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Going To A Pop Concert Shouldn't Have To Be An Act Of Bravery

Mother Amy Trippitt and her daughter Grace, who attended the concert in Manchester, Britain, Tuesday May 23, 2017, a day after an explosion. An apparent suicide bomber set off an improvised explosive device that killed over a dozen people at the end of an Ariana Grande concert, Manchester police said Tuesday. (Danny Lawson/PA via AP)
Mother Amy Trippitt and her daughter Grace, who attended the concert in Manchester, Britain, Tuesday May 23, 2017, a day after an explosion. An apparent suicide bomber set off an improvised explosive device that killed over a dozen people at the end of an Ariana Grande concert, Manchester police said Tuesday. (Danny Lawson/PA via AP)
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I almost didn’t turn on the radio this morning.

I knew what the coverage would be, and I knew it would devastate me. All those tweens and teens, happily bopping away at a pop concert, their parents at a safe distance, or so they thought. And my girls — did they need to hear more of it, too?

“It could have been us,” I said before I stopped myself.

“I wouldn’t go to an Ariana Grande concert,” my 12-year-old, Stella, replied.

But it was us. Just a few years ago, we maneuvered our way in with the throngs of other adolescent girls and their middle-aged parents to see Katy Perry at TD Garden in Boston. It was the year after the Boston Marathon had been attacked. I remember thinking, If someone wanted to do some harm... but then I put it out of my mind. Because what were we going to do? Stop living our lives?

I paid the exorbitant ticket prices and sat in the nosebleed seats with my precious daughters, delighting in how delighted they were. Stella was young enough then that she was willing to sit next to me, turning to look up at me with joy when she recognized a song, then the next song, then the next. Lila, my older daughter, sat apart from me — but I could see her. I knew right where she was. She was at a safe distance. Or so I thought. Just as those parents in Manchester thought.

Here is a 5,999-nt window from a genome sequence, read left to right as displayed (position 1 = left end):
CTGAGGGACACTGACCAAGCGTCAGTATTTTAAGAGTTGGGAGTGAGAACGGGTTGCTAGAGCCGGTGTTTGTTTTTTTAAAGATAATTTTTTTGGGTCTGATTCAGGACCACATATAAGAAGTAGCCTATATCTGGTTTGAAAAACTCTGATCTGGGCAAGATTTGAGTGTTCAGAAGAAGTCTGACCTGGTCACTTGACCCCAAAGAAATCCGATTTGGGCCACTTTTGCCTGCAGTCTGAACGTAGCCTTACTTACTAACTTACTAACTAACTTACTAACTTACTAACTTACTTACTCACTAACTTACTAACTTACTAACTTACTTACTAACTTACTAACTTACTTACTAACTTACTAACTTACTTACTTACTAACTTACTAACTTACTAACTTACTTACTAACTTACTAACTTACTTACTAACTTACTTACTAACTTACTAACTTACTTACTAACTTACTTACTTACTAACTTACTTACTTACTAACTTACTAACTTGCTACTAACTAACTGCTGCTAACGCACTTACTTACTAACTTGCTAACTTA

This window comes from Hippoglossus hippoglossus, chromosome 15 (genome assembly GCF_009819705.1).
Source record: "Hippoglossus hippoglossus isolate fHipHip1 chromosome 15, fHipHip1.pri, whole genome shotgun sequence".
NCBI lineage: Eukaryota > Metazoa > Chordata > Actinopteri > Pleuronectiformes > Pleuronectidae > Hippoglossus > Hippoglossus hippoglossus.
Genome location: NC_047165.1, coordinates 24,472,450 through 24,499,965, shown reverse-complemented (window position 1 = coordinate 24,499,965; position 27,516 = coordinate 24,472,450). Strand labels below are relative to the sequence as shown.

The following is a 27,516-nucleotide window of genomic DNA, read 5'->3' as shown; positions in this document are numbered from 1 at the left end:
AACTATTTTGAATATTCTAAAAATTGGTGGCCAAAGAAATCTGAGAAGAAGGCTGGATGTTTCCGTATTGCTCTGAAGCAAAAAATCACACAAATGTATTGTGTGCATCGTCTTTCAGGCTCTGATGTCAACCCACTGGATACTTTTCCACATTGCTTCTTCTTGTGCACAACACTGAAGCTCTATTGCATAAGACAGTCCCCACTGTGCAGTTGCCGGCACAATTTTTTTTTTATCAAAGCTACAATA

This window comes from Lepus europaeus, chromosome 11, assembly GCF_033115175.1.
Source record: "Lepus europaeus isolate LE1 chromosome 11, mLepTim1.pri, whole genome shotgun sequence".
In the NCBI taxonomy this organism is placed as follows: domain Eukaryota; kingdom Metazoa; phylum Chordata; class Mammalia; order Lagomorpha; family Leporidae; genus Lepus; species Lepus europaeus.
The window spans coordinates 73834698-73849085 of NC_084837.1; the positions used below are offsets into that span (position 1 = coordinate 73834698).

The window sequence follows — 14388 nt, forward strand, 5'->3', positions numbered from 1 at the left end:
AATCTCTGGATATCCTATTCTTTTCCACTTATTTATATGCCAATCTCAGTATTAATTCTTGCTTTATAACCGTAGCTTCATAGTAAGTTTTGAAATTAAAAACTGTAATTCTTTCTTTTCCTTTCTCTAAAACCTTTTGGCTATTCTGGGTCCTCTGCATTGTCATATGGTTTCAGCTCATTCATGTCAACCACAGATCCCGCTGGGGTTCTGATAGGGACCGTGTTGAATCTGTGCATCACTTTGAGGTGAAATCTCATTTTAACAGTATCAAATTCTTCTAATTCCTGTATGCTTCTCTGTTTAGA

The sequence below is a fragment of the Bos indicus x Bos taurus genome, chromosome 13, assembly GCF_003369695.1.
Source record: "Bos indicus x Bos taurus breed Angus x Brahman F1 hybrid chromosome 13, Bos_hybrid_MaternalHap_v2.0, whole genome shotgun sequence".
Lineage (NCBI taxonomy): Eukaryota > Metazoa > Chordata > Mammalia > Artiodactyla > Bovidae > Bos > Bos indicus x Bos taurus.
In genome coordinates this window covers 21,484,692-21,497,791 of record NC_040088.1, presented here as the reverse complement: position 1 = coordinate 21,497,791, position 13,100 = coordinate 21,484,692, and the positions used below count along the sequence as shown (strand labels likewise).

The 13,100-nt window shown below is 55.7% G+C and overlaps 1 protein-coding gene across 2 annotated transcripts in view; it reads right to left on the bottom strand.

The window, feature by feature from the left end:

“It could have been us,” I said before I stopped myself.

I don’t need to say this, but I’ll say it anyway: There is no greater nightmare.

A pop concert? Of all places? Ariana Grande, Katy Perry — any pop singer — clearly the idea was to strike a place where people were relaxed and happy and their guards were down. We know in our bones that this was the point, just as hitting the Boston Marathon was also the point. This strategy is timeworn — we’ve seen it again and again and again, so the perpetrators must think it works. The only way such a strategy can really work, though, is if we all stop going to concerts, or stop running marathons, or stop flying planes, or stop opening borders. And we’re not going to stop. Right? It’s called terrorism for a reason — it’s meant to leave us terrified. But that requires our consent. As great leaders have said, if we change our lives — and more than that, if we alter our values, our ideals — that is when we’ve lost.

But — I know. It’s easy for me to say, all the way over here, gripping my kitchen counter as my daughters eat their breakfast, safe and alive and complaining about the impending school day. Easy for me to say as I make the choice about whether to turn on the radio. Easy for me to say, a parent who has not lost a child in a senseless, horrific attack, has not lost everything that really matters. I know.

For Stella’s birthday, she wants to go to a Bruno Mars concert. I’ve already said yes. The only way I can back out is if her musical taste changes — and let’s face it, that’s a real possibility at her age. But I don’t want this to feel like a brave act. I just want to bring my baby to a concert, take delight in her delight, and watch her joy from a safe distance — and know that she is really and truly safe.

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Naomi Shulman Twitter Cognoscenti contributor
Naomi Shulman lives with her daughters in Northampton, Massachusetts.

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